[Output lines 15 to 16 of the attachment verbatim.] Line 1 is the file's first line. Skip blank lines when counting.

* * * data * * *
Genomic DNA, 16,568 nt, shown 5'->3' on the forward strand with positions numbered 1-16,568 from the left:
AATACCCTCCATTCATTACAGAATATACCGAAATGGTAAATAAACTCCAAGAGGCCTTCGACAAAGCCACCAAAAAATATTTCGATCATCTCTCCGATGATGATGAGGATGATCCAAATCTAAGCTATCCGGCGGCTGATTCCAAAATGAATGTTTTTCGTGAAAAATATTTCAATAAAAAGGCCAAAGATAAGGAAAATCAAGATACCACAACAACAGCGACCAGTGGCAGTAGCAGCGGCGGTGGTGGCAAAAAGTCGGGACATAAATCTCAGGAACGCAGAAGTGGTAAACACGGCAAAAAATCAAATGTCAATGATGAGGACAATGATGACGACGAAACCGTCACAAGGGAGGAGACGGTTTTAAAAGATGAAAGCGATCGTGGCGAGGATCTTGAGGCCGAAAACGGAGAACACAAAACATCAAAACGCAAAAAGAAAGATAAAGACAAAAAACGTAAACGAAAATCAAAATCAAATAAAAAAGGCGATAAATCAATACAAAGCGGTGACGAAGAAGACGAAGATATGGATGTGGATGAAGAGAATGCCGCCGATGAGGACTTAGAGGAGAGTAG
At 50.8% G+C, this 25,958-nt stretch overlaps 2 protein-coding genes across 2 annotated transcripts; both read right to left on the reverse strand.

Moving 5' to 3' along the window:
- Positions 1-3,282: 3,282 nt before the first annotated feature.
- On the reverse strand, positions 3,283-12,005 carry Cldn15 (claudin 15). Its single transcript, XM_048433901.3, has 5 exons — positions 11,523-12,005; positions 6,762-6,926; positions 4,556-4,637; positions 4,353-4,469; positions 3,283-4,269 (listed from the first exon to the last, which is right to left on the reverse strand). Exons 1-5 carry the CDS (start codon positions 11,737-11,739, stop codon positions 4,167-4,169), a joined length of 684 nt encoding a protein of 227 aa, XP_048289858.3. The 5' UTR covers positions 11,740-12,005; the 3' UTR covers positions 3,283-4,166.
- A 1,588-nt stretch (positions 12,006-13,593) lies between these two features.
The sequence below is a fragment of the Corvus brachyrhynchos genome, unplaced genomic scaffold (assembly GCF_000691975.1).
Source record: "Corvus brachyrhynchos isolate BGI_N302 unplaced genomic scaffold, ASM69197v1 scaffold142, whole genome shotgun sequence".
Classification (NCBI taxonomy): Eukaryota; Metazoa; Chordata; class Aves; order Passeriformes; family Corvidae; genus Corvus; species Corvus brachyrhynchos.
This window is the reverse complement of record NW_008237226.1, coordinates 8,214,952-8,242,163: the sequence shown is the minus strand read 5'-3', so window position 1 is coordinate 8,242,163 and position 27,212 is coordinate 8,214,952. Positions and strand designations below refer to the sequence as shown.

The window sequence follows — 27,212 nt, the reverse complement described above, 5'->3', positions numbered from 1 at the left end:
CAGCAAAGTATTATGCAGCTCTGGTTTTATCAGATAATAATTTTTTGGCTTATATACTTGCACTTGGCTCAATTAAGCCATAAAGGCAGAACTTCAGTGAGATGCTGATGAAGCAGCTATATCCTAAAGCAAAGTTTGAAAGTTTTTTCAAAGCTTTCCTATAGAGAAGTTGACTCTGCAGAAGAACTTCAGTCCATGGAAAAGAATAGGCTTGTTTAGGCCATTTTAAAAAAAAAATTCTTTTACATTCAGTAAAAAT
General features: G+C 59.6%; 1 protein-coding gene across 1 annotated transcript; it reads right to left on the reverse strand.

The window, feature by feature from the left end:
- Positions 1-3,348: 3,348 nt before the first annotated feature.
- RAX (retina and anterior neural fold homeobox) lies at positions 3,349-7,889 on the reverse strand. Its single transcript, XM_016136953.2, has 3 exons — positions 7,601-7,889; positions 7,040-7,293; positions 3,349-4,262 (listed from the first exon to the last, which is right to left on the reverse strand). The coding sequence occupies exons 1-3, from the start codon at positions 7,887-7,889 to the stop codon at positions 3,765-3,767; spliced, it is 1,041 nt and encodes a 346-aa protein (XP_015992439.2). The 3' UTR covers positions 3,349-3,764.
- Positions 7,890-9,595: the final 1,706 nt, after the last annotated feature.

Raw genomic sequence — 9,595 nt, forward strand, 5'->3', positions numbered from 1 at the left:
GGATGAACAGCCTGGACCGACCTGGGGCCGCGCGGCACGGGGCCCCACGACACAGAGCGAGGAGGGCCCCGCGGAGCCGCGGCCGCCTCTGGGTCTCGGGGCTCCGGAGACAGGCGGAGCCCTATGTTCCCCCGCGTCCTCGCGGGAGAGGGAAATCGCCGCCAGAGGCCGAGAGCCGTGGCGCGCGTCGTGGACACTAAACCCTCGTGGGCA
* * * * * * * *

The window, feature by feature from the left end:
- Positions 1-3,348: 3,348 nt before the first annotated feature.